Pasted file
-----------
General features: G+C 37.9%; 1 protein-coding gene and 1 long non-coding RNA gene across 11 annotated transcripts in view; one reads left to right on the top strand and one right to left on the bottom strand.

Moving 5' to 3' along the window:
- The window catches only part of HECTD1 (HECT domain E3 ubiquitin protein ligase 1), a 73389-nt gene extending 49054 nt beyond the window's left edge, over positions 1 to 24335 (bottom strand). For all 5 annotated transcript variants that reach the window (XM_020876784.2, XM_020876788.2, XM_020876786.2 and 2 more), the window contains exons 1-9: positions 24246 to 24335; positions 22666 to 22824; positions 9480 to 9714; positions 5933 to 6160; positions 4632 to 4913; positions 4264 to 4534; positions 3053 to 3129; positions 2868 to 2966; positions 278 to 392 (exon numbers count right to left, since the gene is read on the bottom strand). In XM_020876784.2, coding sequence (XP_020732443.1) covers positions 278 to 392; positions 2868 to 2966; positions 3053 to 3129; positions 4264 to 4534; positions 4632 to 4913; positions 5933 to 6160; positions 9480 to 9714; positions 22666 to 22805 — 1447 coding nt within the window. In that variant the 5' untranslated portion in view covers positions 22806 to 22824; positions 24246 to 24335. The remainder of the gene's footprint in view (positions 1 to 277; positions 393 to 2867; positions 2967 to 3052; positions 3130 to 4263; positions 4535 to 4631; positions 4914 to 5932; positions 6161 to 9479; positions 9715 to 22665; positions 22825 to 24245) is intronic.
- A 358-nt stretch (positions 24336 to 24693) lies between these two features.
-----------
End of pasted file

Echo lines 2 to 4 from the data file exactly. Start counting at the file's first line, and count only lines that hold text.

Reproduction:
Moving 5' to 3' along the window:
- The window catches only part of HECTD1 (HECT domain E3 ubiquitin protein ligase 1), a 73389-nt gene extending 49054 nt beyond the window's left edge, over positions 1 to 24335 (bottom strand). For all 5 annotated transcript variants that reach the window (XM_020876784.2, XM_020876788.2, XM_020876786.2 and 2 more), the window contains exons 1-9: positions 24246 to 24335; positions 22666 to 22824; positions 9480 to 9714; positions 5933 to 6160; positions 4632 to 4913; positions 4264 to 4534; positions 3053 to 3129; positions 2868 to 2966; positions 278 to 392 (exon numbers count right to left, since the gene is read on the bottom strand). In XM_020876784.2, coding sequence (XP_020732443.1) covers positions 278 to 392; positions 2868 to 2966; positions 3053 to 3129; positions 4264 to 4534; positions 4632 to 4913; positions 5933 to 6160; positions 9480 to 9714; positions 22666 to 22805 — 1447 coding nt within the window. In that variant the 5' untranslated portion in view covers positions 22806 to 22824; positions 24246 to 24335. The remainder of the gene's footprint in view (positions 1 to 277; positions 393 to 2867; positions 2967 to 3052; positions 3130 to 4263; positions 4535 to 4631; positions 4914 to 5932; positions 6161 to 9479; positions 9715 to 22665; positions 22825 to 24245) is intronic.
- A 358-nt stretch (positions 24336 to 24693) lies between these two features.